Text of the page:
The Development and Evaluation of Robust Combustion Systems for Miller Cycle Engines 2018-01-1416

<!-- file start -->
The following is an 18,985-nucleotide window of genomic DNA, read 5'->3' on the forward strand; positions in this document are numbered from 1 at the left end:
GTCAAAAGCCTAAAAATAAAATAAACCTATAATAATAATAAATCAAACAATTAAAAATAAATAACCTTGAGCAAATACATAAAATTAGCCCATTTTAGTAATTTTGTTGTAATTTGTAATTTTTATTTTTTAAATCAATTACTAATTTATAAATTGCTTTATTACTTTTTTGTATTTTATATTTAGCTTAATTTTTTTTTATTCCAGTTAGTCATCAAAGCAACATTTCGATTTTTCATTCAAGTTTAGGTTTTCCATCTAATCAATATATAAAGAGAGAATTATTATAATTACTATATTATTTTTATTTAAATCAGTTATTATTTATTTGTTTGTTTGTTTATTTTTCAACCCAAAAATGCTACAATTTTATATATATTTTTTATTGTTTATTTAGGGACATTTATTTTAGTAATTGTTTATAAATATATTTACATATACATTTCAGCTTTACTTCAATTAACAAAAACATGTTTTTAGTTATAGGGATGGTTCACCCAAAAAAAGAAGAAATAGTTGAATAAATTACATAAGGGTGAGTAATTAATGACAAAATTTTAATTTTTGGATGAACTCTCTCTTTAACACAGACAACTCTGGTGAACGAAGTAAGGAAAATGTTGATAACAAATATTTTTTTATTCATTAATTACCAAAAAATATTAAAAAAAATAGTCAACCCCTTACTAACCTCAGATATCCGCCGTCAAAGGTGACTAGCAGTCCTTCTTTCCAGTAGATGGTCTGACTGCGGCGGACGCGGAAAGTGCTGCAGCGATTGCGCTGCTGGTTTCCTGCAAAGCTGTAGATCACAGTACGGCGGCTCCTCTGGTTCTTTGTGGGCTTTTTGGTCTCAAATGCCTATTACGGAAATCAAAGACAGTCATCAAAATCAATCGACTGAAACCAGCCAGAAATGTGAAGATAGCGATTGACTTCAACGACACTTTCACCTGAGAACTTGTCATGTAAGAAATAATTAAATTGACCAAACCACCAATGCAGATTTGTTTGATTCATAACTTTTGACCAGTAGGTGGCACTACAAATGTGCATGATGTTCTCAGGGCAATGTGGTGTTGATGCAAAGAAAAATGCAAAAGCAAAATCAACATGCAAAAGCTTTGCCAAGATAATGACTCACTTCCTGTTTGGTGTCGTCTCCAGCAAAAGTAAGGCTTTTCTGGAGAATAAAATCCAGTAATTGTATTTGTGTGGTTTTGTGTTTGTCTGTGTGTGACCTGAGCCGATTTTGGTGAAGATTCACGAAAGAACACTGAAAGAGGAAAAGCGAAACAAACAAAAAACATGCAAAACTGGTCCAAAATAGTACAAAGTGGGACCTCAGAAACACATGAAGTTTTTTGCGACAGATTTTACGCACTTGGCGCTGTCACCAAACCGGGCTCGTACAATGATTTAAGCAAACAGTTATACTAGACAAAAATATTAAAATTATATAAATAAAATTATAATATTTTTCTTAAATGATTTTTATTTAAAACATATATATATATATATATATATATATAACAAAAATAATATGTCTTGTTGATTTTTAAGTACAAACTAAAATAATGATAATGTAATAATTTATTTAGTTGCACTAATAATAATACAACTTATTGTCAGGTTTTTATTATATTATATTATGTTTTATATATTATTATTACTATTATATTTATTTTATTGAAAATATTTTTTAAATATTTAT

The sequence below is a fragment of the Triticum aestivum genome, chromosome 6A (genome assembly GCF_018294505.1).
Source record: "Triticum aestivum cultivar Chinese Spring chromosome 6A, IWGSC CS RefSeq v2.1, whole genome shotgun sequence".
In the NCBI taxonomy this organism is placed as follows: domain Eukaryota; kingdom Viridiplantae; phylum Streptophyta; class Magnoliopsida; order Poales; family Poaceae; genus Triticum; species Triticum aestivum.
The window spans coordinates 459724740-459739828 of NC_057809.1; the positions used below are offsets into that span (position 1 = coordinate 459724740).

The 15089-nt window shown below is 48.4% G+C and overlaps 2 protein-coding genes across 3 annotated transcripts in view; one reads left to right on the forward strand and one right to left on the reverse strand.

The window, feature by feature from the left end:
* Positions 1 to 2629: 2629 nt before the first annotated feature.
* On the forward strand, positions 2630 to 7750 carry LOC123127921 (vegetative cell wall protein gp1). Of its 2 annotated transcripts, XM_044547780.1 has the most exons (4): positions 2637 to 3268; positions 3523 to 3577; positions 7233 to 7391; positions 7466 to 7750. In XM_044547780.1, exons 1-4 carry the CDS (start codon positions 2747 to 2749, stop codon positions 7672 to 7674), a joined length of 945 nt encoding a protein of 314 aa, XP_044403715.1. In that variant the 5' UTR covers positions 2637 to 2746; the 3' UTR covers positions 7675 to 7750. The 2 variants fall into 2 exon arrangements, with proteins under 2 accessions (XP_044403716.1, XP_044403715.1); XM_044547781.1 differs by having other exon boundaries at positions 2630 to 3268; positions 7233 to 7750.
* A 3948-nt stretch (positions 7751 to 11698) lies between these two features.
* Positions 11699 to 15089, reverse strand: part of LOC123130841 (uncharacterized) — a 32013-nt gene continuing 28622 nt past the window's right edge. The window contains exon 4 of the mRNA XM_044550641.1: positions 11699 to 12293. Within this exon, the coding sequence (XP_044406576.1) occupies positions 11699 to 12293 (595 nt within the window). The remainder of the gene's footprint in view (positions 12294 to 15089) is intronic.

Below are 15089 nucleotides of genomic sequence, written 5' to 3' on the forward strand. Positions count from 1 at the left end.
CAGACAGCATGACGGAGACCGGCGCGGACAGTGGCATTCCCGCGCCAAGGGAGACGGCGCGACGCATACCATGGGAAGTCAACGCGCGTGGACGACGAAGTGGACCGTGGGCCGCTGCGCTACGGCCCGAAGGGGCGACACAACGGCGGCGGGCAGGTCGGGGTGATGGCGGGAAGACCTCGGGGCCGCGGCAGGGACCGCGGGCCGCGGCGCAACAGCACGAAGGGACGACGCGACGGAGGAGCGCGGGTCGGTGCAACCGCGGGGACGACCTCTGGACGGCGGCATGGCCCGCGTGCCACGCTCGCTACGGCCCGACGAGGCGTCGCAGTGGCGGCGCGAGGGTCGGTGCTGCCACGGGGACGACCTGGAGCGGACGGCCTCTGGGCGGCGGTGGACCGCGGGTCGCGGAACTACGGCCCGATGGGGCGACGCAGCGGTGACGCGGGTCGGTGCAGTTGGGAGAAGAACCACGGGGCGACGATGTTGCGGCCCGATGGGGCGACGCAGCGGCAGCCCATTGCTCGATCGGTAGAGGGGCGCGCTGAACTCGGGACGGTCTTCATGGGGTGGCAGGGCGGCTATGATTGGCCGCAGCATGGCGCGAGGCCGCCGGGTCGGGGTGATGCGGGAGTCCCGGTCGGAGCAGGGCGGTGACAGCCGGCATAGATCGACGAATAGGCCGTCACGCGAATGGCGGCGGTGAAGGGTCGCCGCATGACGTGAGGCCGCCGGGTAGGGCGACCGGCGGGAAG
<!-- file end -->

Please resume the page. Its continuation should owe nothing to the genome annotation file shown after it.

Miller Cycle engines employ a high expansion ratio to achieve high part-load efficiency, while minimizing knock sensitivity by using valve events that limit the effective compression ratio. The Miller effect may be achieved using either early or late intake valve closure. Combustion systems for these engines must be carefully designed to obtain adequate trapped charge to achieve full-load objectives as well as charge motion characteristics supporting good mixture preparation and flame propagation. This paper summarizes the results of a holistic project tasked with developing robust combustion systems for both early and late intake valve closure strategies. Based on best practices from conventional engines and preliminary Miller cycle requirements, a series of combustion systems was designed. These were analyzed using 3-dimensional computational fluid dynamics and those showing favorable combustion characteristics were experimentally evaluated using a modular single cylinder engine. Through a rapid assessment process, evaluations of part-load, full-load, light-load, and emissions performance were completed. The results of these experiments supported refined designs. These refined combustion systems were, again, evaluated analytically before being assessed experimentally. It was found that both early and late intake valve timing could be used to achieve high efficiency at part load while achieving full-load performance objectives. At peak power, the early intake closure systems better limited the effective compression ratio and were, consequently, more robust against knock. Both systems demonstrated similar part-load efficiency potential. Both strategies were sensitive to boost system capability. Based on the experimental results, with context added by further analytical studies, important design considerations and other implications of early and late intake valve closure Miller Cycle combustion systems are outlined.